2010.06.18 00:31 "Re: [Tiff] libtiff 4 API/ABI stability?", by Adam Goode
On 06/17/2010 02:47 PM, Bob Friesenhahn wrote:
Yeah, it will work ok in 99% of cases. It won't work if one library needs to register a codec that changes the behavior of another library, for example. Not so much an issue if you're using libtiff from an application, but it is if you're writing a library that uses libtiff.
In this case you would need to have an 'application' handle which contains all application specific references, where a single "program" could have multiple handles. Multiple users of libtiff in a single application becomes more common as applications become huge and use many other libraries (some apps seem to use over 70 libraries now).
Yes, that sounds about right. Though I don't think an application handle is strictly necessary, I would just pass the warning/error callbacks and codecs directly to TIFFOpen (following the Law of Demeter). Though putting it all together into an application handle is ok too.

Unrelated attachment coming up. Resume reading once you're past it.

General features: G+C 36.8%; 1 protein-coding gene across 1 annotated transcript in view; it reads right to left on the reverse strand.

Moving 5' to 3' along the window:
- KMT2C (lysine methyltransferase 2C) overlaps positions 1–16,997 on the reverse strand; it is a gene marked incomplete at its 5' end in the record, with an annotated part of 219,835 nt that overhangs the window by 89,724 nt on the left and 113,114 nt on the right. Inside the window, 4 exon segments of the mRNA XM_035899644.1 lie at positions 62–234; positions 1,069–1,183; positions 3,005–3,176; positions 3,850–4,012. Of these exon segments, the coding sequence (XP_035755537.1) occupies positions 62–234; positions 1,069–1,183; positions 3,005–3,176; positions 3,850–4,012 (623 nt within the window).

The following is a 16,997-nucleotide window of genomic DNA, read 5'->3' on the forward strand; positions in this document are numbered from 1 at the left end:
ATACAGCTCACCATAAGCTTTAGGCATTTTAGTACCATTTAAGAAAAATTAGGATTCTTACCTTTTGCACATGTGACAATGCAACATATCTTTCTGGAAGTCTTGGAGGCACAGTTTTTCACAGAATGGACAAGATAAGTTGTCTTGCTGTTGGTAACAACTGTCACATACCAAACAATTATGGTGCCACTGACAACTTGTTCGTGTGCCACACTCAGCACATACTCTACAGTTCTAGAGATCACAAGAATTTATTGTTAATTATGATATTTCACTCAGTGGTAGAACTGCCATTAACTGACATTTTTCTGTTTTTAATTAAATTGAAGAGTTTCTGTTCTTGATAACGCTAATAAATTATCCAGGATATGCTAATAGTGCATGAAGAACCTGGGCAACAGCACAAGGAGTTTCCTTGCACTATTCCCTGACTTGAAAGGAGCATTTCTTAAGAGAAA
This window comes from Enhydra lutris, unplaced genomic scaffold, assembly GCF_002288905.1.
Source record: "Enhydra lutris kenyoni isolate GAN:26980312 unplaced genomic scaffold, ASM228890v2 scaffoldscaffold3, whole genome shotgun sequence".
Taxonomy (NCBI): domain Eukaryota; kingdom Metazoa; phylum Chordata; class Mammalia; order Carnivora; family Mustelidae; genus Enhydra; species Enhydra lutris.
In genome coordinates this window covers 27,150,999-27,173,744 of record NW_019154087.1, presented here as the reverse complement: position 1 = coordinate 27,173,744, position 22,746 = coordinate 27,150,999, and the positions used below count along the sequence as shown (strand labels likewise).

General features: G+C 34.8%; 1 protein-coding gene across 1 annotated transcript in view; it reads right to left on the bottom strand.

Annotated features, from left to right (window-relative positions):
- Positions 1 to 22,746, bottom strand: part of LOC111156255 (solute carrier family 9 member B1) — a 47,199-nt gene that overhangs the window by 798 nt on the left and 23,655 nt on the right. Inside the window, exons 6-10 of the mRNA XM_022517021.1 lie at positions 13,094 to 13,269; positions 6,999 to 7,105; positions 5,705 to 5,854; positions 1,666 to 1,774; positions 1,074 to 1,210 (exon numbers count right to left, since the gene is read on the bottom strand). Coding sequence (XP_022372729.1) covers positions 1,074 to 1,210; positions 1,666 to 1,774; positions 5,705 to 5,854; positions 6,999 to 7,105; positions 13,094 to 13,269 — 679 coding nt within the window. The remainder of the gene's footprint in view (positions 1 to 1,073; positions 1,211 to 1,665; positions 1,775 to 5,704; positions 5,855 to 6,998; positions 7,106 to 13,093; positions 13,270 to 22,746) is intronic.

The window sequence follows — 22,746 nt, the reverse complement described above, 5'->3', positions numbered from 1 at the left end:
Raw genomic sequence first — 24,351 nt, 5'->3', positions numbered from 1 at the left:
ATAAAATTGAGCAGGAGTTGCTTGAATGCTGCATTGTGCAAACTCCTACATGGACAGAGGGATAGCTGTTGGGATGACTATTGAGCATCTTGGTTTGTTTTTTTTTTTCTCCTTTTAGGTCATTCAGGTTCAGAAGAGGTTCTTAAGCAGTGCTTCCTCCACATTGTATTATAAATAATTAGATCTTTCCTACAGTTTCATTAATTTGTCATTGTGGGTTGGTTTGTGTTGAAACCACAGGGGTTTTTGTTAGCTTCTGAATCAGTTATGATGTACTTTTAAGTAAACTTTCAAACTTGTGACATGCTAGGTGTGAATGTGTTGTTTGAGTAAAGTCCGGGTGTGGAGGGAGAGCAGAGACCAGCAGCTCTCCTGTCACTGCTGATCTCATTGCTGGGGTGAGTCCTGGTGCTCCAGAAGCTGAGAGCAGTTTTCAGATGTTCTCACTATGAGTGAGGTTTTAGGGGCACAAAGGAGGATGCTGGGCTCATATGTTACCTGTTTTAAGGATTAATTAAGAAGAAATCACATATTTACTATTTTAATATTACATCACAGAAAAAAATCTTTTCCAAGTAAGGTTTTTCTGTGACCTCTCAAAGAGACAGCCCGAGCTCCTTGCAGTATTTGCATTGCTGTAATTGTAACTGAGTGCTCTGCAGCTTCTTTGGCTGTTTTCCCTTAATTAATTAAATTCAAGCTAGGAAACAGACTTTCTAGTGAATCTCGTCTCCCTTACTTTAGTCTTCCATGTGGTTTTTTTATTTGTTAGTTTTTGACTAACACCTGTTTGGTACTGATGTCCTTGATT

I have seen very good success from using thread specific data (TSD), which is supported under POSIX and Microsoft Windows, and is easily emulated in a non-threaded build. TSD can be much more efficient than using shared data with locking if the algorithm can get by with different data per thread. There are also TSD compiler extensions for GCC and MSVC but I would not want to use something non-portable like that.
Yeah, I definitely think locks are not the way to go. And I don't think they are necessary for implementing the kind thread safety we are looking for here. You just need to allocate a bit more on the heap and pass things in. libjpeg definitely does this right.